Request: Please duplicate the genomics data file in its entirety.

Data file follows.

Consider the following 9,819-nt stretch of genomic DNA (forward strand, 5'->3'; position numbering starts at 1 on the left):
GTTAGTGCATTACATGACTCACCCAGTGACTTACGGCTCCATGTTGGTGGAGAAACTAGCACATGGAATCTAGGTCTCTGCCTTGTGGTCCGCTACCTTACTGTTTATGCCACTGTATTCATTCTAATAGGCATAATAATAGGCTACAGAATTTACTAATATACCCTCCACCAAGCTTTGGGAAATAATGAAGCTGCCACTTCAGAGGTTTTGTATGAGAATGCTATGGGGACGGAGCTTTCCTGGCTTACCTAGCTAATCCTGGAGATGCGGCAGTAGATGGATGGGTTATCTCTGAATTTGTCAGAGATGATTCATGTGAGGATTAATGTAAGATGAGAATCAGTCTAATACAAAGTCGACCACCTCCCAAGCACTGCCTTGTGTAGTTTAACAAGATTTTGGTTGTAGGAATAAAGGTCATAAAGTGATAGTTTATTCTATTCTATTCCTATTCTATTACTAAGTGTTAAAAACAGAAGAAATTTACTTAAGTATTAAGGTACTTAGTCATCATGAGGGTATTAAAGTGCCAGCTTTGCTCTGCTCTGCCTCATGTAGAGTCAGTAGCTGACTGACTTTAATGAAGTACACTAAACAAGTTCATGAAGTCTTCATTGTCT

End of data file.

Consider the following 9,819-nt stretch of genomic DNA (forward strand, 5'->3'; position numbering starts at 1 on the left):
GTTAGTGCATTACATGACTCACCCAGTGACTTACGGCTCCATGTTGGTGGAGAAACTAGCACATGGAATCTAGGTCTCTGCCTTGTGGTCCGCTACCTTACTGTTTATGCCACTGTATTCATTCTAATAGGCATAATAATAGGCTACAGAATTTACTAATATACCCTCCACCAAGCTTTGGGAAATAATGAAGCTGCCACTTCAGAGGTTTTGTATGAGAATGCTATGGGGACGGAGCTTTCCTGGCTTACCTAGCTAATCCTGGAGATGCGGCAGTAGATGGATGGGTTATCTCTGAATTTGTCAGAGATGATTCATGTGAGGATTAATGTAAGATGAGAATCAGTCTAATACAAAGTCGACCACCTCCCAAGCACTGCCTTGTGTAGTTTAACAAGATTTTGGTTGTAGGAATAAAGGTCATAAAGTGATAGTTTATTCTATTCTATTCCTATTCTATTACTAAGTGTTAAAAACAGAAGAAATTTACTTAAGTATTAAGGTACTTAGTCATCATGAGGGTATTAAAGTGCCAGCTTTGCTCTGCTCTGCCTCATGTAGAGTCAGTAGCTGACTGACTTTAATGAAGTACACTAAACAAGTTCATGAAGTCTTCATTGTCT